Security at the desktop: How to save your employees from malware disaster

Although the devices used in business have changed, the risks have not gone away

In my last article, I mentioned Cisco’s recent quarterly survey, in which 80 percent of IT customers surveyed admitted that they felt comfortable with the security technology already in place. I’d like to start there again, but take the focus in another direction — the endpoint of the network.

Traditionally, the endpoint was a desktop computer, but today it can encompass anything from tablets to smartphones. In the case of the Target breach, it was the point-of-sale system. Protecting the endpoint has become a challenge as attacks have become more sophisticated. With nearly 52 million different viruses appearing monthly, it’s impossible for antivirus software to combat security threats alone. Simply installing antivirus isn’t enough anymore — if you have even installed it in the first place. A recent survey from antivirus maker Avast says that 34 percent of people don’t have any antivirus installed on their smartphones. That’s an alarming percentage, considering that people look to their phones and tablets for everyday sensitive tasks and have retired the use of a traditional PC. Although the device has changed, the risks have not gone away.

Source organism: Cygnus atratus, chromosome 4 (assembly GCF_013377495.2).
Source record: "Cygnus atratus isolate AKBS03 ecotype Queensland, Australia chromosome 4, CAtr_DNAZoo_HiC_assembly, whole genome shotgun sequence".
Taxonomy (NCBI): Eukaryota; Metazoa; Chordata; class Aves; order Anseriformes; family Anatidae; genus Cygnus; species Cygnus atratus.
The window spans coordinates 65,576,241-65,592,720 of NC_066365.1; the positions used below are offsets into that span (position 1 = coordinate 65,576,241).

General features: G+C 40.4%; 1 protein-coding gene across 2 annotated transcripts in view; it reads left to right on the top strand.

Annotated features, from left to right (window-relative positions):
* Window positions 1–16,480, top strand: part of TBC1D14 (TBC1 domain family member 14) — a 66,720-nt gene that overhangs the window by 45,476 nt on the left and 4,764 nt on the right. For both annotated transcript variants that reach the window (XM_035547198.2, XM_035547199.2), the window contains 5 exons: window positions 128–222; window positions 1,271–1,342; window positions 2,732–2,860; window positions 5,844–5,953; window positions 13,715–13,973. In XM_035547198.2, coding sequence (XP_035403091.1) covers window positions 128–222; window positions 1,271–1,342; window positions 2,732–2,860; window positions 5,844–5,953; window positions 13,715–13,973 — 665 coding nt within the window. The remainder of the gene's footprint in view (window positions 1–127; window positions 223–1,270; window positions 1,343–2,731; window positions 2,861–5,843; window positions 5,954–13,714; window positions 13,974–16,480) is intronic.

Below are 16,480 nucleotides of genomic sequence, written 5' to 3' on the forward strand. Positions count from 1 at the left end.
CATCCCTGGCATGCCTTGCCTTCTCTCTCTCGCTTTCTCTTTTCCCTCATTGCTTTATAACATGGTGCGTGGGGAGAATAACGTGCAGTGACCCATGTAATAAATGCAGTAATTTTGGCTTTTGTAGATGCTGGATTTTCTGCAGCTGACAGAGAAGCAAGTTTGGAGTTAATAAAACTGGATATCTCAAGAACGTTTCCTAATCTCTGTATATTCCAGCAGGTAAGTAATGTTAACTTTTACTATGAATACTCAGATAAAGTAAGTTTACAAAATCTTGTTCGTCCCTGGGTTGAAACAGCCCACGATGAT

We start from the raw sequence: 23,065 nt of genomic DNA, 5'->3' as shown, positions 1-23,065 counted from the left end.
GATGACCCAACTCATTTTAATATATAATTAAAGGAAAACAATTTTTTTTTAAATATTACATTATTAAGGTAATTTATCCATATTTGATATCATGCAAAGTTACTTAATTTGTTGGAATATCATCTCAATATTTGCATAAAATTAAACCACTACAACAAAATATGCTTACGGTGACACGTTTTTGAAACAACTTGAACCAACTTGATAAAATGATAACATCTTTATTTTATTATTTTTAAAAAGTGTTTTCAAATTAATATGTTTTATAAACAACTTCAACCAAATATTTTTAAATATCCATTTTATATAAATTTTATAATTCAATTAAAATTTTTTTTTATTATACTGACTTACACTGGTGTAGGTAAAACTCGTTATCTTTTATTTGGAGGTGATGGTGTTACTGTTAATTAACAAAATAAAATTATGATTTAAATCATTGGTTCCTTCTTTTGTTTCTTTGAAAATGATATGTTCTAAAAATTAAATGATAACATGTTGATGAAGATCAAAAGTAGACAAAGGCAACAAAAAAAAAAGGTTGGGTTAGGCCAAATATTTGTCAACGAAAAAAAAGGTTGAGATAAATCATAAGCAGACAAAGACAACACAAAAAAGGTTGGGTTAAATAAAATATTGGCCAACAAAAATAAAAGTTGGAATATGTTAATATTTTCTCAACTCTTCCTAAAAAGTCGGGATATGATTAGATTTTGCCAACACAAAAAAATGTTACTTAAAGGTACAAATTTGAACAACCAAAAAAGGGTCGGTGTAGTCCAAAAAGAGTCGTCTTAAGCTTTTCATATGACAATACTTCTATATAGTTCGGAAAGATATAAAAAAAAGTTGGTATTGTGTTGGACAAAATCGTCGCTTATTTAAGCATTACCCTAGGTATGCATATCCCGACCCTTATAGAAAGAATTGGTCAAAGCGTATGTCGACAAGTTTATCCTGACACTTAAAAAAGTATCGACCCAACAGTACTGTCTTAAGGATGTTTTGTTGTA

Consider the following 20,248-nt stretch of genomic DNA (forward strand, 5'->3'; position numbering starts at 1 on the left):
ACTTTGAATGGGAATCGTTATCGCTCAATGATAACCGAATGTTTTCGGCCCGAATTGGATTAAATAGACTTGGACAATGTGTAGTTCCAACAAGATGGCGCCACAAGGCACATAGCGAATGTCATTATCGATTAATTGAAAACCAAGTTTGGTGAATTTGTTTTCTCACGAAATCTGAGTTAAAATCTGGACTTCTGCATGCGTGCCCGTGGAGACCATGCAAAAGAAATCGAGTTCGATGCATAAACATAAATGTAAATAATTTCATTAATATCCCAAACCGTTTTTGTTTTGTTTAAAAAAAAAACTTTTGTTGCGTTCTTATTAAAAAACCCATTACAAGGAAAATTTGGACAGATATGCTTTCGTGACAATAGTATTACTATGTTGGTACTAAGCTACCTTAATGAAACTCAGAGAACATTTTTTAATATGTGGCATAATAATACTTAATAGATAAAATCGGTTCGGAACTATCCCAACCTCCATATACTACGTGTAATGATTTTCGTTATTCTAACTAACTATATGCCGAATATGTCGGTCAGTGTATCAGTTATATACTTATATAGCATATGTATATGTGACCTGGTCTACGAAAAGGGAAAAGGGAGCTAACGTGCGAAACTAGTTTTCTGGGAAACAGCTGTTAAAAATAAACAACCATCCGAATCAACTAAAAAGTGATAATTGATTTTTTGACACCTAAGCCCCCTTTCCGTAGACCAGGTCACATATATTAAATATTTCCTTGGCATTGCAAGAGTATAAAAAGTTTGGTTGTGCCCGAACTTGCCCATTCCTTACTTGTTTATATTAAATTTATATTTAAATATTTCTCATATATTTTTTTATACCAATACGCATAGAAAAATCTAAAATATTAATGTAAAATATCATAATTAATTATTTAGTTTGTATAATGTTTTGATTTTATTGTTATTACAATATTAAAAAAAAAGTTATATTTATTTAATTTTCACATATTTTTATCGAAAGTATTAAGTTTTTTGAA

Contributing Author

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Mark Brophy

Mark Brophy serves the director of IT Security and Risk Management Services at Keno Kozie Associates. Mark brings extensive knowledge on information technology networks and...

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